Magic Johnson’s 9 screen theater has been the only functioning movie house in Harlem since 2000. That will change with the arrival of Imagenation’s Soul Cinema which plans to be operational by the end of 2007. Imagenation plans to open an independent 3 screen art house cinema with a cafe in the new Kalahari development on 116th Street between Fifth and Lenox Avenues. Although the theater will not be in the prime foot traffic heavy 125th Street corridor, the Kalahari will offer a custom designed, state-of-the-art facility with the added bonus of eliminating the headache of bidding for space in the historic Loews Victoria 5 Theatre.
Established in 1997 by Moikgantsi Kgama and Gregory Gates, Imagenation has actively promoted independent black films through screenings, film festivals and most recently the Revolution Awards. This year’s awards were part of an effort help raise $1 million towards the new cinema tentatively called the Micheaux Film Center. Oscar Micheaux, for whom the center is named, is known in film circles as the founding father of independent black cinema.
Business and marriage partners, Kgama and Gates have envisioned this project since they started Imagenation almost 10 years ago. They promoted their vision through community events and poety readings, hosted by Gates, throughout New York. Within the last few years they have been responsible for organizing a successful film festival that is now an integral part of Harlem Week.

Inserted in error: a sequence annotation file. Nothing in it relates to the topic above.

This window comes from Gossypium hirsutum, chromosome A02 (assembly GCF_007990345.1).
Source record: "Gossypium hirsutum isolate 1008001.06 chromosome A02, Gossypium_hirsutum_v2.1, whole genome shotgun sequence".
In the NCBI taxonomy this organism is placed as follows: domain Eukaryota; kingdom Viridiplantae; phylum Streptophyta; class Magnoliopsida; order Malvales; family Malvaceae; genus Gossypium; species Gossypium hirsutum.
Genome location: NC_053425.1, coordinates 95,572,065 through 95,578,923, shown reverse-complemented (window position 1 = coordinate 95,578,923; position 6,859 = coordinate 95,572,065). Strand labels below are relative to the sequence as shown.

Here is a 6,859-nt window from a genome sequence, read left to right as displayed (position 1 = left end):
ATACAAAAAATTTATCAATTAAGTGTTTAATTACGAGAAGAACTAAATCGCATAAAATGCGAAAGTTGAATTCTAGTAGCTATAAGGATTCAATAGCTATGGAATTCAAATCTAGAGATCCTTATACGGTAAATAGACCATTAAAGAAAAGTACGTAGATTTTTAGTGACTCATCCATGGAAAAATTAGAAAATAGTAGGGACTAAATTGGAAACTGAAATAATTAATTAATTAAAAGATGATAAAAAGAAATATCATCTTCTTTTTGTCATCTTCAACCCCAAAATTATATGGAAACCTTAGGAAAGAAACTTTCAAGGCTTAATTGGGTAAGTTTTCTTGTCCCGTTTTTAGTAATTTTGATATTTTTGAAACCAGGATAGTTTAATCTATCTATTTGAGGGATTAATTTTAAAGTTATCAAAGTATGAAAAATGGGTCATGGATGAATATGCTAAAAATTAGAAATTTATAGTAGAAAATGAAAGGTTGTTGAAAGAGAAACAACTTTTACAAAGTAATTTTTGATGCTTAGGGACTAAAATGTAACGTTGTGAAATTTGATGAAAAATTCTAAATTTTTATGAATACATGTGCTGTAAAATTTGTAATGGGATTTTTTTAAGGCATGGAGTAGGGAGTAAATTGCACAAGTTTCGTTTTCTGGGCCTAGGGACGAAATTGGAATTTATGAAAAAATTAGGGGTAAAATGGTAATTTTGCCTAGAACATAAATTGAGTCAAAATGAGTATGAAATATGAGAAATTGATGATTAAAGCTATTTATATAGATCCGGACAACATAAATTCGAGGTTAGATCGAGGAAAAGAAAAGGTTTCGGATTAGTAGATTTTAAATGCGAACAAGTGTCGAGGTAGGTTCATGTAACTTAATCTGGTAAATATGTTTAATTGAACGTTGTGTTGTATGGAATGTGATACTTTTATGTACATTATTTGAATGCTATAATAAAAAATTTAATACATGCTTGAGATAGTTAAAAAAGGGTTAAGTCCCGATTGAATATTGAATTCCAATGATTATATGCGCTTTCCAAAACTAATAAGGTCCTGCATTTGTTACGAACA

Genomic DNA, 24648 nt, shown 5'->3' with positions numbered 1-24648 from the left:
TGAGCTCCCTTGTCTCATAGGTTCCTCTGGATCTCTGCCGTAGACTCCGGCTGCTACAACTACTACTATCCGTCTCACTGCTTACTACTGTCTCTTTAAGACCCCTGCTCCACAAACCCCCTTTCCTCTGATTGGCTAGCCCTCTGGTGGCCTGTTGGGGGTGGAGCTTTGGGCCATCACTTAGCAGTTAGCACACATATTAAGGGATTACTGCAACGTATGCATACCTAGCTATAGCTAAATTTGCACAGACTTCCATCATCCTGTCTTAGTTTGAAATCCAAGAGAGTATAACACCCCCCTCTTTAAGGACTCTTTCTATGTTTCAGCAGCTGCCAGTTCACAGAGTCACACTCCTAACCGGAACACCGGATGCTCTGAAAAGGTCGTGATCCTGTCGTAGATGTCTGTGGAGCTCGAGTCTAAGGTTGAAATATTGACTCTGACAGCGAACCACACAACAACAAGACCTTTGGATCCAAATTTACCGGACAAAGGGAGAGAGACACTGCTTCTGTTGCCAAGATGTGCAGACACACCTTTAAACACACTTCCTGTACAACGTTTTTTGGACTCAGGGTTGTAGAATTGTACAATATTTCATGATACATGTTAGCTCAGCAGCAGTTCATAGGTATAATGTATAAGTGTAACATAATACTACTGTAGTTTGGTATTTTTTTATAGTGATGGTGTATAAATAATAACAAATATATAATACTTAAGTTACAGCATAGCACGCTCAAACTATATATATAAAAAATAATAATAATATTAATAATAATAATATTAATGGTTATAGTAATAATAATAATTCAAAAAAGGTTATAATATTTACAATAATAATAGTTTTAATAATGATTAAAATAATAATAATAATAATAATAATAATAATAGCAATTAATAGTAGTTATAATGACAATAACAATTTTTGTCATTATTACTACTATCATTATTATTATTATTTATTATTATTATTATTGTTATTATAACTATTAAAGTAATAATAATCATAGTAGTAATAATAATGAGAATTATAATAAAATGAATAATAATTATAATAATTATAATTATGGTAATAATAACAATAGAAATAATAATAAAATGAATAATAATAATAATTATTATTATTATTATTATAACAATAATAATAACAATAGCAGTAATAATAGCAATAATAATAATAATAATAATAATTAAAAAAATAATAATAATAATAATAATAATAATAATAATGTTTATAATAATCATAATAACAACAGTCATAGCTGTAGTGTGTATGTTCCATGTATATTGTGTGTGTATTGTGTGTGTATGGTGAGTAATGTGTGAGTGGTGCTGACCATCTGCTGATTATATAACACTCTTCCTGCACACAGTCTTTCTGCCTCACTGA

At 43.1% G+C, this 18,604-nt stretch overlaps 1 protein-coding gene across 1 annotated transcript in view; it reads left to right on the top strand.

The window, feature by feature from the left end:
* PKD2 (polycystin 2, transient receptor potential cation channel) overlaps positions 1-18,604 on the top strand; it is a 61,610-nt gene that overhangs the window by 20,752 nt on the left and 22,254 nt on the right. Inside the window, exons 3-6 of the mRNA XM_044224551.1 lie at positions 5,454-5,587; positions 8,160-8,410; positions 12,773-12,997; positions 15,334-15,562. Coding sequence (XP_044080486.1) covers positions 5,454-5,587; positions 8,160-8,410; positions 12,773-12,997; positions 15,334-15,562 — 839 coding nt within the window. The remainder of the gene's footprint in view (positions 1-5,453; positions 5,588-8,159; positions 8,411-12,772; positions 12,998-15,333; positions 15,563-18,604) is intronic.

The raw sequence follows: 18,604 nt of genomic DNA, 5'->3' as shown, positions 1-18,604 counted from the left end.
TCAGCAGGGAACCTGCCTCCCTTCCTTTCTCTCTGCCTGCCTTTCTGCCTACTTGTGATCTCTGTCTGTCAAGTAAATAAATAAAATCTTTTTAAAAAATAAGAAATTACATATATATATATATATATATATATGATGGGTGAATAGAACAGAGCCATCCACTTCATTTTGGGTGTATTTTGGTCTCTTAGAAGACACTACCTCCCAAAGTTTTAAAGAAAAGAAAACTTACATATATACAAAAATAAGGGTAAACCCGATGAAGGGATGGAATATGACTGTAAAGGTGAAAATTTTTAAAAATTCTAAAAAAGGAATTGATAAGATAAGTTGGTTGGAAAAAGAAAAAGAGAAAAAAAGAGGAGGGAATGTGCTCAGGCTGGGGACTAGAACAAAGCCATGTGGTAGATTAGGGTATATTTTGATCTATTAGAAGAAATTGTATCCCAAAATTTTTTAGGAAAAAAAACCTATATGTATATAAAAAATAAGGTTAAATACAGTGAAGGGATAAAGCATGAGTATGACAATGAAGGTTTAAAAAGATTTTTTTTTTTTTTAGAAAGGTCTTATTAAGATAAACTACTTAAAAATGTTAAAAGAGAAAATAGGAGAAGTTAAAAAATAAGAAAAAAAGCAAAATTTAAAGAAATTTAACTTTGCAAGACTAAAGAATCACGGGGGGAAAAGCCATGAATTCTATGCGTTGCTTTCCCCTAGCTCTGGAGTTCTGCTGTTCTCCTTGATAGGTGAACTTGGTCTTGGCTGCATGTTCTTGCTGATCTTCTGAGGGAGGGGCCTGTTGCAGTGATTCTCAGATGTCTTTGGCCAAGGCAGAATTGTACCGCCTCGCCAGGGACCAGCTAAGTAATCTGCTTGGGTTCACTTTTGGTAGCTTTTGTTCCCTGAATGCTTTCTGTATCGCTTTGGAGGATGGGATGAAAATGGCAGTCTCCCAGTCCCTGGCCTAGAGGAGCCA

Unlike the Magic Johnson Theaters, Imagenation will not focus on blockbuster hits like the recent Mission Impossible 3 premiere. Instead their mission is to "counteract negative images and stereotypes that are propagated about people of color, through mass media; and, to establish a chain of independent art-house cinemas dedicated to cinema of the African Diaspora." With the support of grassroots artists including Erykah Badu, Chuck D, India.Arie, Dead Prez, Roger Guenveur Smith, Talib Kweli, Malik Yoba and Dream Hampton, their mission is definitely possible.